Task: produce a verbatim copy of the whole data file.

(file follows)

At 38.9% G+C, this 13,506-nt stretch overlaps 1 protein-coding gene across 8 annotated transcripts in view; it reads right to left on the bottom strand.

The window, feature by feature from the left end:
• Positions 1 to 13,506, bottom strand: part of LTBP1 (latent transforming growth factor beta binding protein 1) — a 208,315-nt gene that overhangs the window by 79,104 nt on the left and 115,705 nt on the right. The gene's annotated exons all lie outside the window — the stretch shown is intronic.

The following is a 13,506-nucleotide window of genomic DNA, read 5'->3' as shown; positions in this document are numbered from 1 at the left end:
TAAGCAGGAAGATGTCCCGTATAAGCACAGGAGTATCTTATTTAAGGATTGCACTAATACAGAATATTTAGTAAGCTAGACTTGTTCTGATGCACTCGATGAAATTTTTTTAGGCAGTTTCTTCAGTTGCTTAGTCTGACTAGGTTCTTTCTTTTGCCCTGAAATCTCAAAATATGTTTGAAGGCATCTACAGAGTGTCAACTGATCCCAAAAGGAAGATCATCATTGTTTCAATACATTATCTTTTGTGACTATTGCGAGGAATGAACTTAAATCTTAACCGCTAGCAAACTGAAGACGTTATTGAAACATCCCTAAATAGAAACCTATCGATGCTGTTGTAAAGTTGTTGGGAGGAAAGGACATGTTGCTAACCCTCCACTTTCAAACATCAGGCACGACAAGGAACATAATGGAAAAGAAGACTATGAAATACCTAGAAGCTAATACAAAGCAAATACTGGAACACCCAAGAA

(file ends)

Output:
At 38.9% G+C, this 13,506-nt stretch overlaps 1 protein-coding gene across 8 annotated transcripts in view; it reads right to left on the bottom strand.

The window, feature by feature from the left end:
• Positions 1 to 13,506, bottom strand: part of LTBP1 (latent transforming growth factor beta binding protein 1) — a 208,315-nt gene that overhangs the window by 79,104 nt on the left and 115,705 nt on the right. The gene's annotated exons all lie outside the window — the stretch shown is intronic.

The following is a 13,506-nucleotide window of genomic DNA, read 5'->3' as shown; positions in this document are numbered from 1 at the left end:
TAAGCAGGAAGATGTCCCGTATAAGCACAGGAGTATCTTATTTAAGGATTGCACTAATACAGAATATTTAGTAAGCTAGACTTGTTCTGATGCACTCGATGAAATTTTTTTAGGCAGTTTCTTCAGTTGCTTAGTCTGACTAGGTTCTTTCTTTTGCCCTGAAATCTCAAAATATGTTTGAAGGCATCTACAGAGTGTCAACTGATCCCAAAAGGAAGATCATCATTGTTTCAATACATTATCTTTTGTGACTATTGCGAGGAATGAACTTAAATCTTAACCGCTAGCAAACTGAAGACGTTATTGAAACATCCCTAAATAGAAACCTATCGATGCTGTTGTAAAGTTGTTGGGAGGAAAGGACATGTTGCTAACCCTCCACTTTCAAACATCAGGCACGACAAGGAACATAATGGAAAAGAAGACTATGAAATACCTAGAAGCTAATACAAAGCAAATACTGGAACACCCAAGAA